The company's headquarters is in New York City, with several retail outlets nationwide. There is no minimum investment to open an account at the firm, although Mr. Ramirez indicates that the typical initial investment for wealth management services is between $750,000 and $2 million.

Because of the company's prominent role in underwriting securities, its products include new issues as well as more conventional commission and fee-based offerings. Ramirez's reputation was built around tax-free bonds, but these days the company covers the entire gamut of investment vehicles.

A Mountain of Opportunities
Financial education is important. Whether you subscribe to Mr. Ramirez's theory about near-term fiscal priorities or Ms. Rivera's suggestion that Hispanics have a tendency to favor hard assets like cash and real estate, time is likely to change that trend.

There are too many Hispanics in the workforce with pensions and 401(k) retirement plans that are tethered to Wall Street's fortunes. It won't be long before the stateside Hispanic mindset goes from preservation of capital to capital appreciation.

However, if you think that it's hard to find a fellow Hispanic willing to strike up a conversation about the stock market, it's even harder to find Hispanic-owned firms that cater to wealthy individuals.

"So are you out to interview all three of us," joked Matterhorn Capital's Juan Landa, when told about the premise of the article. He said it mostly in jest, but he's not far off the mark. There are only a handful of wealth management firms owned and operated by Hispanics.

Mr. Landa feels that the blame may fall on a lack of role models within the sector. "This is an industry that isn't generally talked about within the Hispanic community," he says.

There is no "Pedro Lynch" or "Juan Buffett."

Despite the ambassadorial efforts of organizations like the Toigo Foundation, established two decades ago by Robert Toigo to promote personal finance as a career and lifestyle choice for exceptional minority students, it is still an underserved vocation.

Mr. Landa's San Antonio-based firm specializes in singling out stocks and mutual funds for high-net-worth individuals. One of his partners hails from South Africa, so Mr. Landa's firm also keeps an eye out for attractive foreign stocks as well. Matterhorn currently has 42 clients, typically with an initial investment requirement of $750,000. Like Consultiva, Matterhorn's services are charged on a percentage basis. Mr. Landa's firm charges 1% of assets annually on the equity side and 0.3% on the fixed-income side.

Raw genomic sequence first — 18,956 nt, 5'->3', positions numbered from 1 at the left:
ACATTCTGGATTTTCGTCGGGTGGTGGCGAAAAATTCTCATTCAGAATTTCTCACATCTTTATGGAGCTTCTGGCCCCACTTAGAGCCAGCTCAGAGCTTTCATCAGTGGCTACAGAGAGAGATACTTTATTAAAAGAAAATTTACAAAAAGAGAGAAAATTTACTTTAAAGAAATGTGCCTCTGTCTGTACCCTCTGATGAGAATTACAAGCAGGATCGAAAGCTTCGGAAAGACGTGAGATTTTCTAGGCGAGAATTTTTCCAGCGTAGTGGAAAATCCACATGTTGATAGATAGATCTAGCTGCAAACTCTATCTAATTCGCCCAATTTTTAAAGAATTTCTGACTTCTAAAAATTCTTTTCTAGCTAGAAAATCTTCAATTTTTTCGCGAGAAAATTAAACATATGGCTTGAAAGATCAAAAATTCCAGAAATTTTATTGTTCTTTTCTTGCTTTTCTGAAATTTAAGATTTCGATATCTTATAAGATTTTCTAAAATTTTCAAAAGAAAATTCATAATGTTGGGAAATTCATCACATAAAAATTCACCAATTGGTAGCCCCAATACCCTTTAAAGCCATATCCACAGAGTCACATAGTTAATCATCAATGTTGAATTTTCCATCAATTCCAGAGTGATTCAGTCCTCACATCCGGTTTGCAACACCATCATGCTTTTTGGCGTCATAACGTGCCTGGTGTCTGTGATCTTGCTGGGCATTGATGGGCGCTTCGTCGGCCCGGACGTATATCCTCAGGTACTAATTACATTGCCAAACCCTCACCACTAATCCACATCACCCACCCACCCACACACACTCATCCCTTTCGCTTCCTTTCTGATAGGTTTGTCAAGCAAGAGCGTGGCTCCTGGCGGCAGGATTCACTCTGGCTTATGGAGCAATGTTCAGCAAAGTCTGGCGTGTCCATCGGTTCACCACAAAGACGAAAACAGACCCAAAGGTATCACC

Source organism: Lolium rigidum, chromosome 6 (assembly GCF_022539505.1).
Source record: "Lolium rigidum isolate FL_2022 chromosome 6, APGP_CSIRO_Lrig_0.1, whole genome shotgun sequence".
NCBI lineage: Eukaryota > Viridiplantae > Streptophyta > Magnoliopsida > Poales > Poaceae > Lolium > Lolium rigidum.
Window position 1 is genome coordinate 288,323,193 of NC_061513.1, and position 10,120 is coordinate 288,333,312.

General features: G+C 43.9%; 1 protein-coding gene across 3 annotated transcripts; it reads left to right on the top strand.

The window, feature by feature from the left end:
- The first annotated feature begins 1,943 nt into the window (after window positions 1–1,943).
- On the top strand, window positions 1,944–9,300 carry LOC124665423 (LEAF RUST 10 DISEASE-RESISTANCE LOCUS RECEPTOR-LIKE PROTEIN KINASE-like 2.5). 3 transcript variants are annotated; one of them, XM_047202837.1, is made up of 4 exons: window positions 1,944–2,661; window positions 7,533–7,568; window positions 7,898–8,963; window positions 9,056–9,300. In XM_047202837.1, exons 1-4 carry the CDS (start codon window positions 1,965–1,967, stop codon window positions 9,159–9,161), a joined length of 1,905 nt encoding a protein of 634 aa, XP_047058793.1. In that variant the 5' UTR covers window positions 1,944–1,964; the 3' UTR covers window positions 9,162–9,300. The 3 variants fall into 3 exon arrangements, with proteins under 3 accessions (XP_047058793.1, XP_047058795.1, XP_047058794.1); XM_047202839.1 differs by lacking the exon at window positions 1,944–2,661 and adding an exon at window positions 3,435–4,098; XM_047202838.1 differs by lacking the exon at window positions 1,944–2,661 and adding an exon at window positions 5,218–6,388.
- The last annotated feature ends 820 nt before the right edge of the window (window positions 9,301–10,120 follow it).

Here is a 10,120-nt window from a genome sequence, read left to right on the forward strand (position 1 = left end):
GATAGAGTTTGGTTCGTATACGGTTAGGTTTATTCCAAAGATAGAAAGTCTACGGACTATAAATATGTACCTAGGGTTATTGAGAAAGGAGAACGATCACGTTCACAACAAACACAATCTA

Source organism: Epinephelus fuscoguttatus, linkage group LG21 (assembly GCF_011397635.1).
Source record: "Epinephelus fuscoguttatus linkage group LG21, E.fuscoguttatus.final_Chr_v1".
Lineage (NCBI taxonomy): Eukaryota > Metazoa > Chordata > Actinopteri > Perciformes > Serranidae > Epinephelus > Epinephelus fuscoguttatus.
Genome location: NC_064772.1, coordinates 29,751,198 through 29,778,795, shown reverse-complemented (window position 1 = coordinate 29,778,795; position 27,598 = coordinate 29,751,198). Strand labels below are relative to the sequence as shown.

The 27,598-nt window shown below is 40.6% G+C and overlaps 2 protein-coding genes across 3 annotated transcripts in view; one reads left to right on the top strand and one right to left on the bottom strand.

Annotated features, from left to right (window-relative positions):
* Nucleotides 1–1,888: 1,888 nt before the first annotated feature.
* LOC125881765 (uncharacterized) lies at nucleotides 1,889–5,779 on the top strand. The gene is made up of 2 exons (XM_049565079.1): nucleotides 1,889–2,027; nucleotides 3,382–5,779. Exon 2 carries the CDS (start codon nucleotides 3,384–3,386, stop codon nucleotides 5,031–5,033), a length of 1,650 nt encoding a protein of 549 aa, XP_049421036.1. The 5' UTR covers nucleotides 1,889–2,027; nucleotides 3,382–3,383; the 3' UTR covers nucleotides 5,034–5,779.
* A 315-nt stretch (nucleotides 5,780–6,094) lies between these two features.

In Sickness and in Wealth
Not every Hispanic-owned firm caters to high net-worth individuals. Prominent firms -- like San Diego's LM Capital, Chicago's Fortaleza, and Miami's Guzman & Co. -- service primarily institutional investors.

As a whole, this is a sector counting on the booming Hispanic community to grow. Even among Hispanic wealth management specialists, it's not as if their companies are attracting only their fellow Hispanics. Just a third of Matterhorn's clients are Hispanic. Just a quarter of Mr. Ramirez's accounts belong to Spanish-speaking investors, even though the company offers up its Web site in both languages.

Ultimately, they are all upbeat about the future. Recent market volatility hasn't changed that. As wealth managers go, they have the luxury to offset risk with sophisticated hedging strategies. Along with properly diversified portfolios, that strategy helps avoid any sector-specific meltdowns, like the real estate and mortgage lending fiascos of last year.

Like a fancy car or Jed Clampett's Beverly Hills mansion, having a wealth management specialist at your side is a welcome luxury. As for your lumpy mattress and what the winning numbers to tomorrow's lottery will be, you're on your own there.

Rick Munarriz is a personal finance columnist for He can be reached through, where he discusses his latest articles.